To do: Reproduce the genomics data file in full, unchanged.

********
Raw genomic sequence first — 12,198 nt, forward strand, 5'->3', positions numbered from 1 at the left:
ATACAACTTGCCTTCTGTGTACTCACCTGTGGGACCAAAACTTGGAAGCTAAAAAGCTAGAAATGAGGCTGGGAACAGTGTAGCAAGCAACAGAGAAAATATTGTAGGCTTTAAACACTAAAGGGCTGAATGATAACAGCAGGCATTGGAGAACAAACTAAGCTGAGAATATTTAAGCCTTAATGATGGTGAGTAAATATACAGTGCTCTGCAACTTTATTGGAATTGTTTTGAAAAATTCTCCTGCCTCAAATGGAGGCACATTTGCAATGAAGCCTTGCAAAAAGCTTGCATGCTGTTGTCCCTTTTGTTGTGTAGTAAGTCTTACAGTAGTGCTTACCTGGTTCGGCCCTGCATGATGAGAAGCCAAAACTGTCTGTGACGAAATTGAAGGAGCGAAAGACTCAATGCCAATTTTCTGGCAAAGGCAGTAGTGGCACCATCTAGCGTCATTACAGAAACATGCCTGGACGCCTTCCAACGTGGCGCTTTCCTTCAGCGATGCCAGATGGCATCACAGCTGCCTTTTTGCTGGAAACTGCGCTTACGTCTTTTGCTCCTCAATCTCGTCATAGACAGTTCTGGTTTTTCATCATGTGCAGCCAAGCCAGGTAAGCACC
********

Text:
Raw genomic sequence first — 12,198 nt, forward strand, 5'->3', positions numbered from 1 at the left:
ATACAACTTGCCTTCTGTGTACTCACCTGTGGGACCAAAACTTGGAAGCTAAAAAGCTAGAAATGAGGCTGGGAACAGTGTAGCAAGCAACAGAGAAAATATTGTAGGCTTTAAACACTAAAGGGCTGAATGATAACAGCAGGCATTGGAGAACAAACTAAGCTGAGAATATTTAAGCCTTAATGATGGTGAGTAAATATACAGTGCTCTGCAACTTTATTGGAATTGTTTTGAAAAATTCTCCTGCCTCAAATGGAGGCACATTTGCAATGAAGCCTTGCAAAAAGCTTGCATGCTGTTGTCCCTTTTGTTGTGTAGTAAGTCTTACAGTAGTGCTTACCTGGTTCGGCCCTGCATGATGAGAAGCCAAAACTGTCTGTGACGAAATTGAAGGAGCGAAAGACTCAATGCCAATTTTCTGGCAAAGGCAGTAGTGGCACCATCTAGCGTCATTACAGAAACATGCCTGGACGCCTTCCAACGTGGCGCTTTCCTTCAGCGATGCCAGATGGCATCACAGCTGCCTTTTTGCTGGAAACTGCGCTTACGTCTTTTGCTCCTCAATCTCGTCATAGACAGTTCTGGTTTTTCATCATGTGCAGCCAAGCCAGGTAAGCACC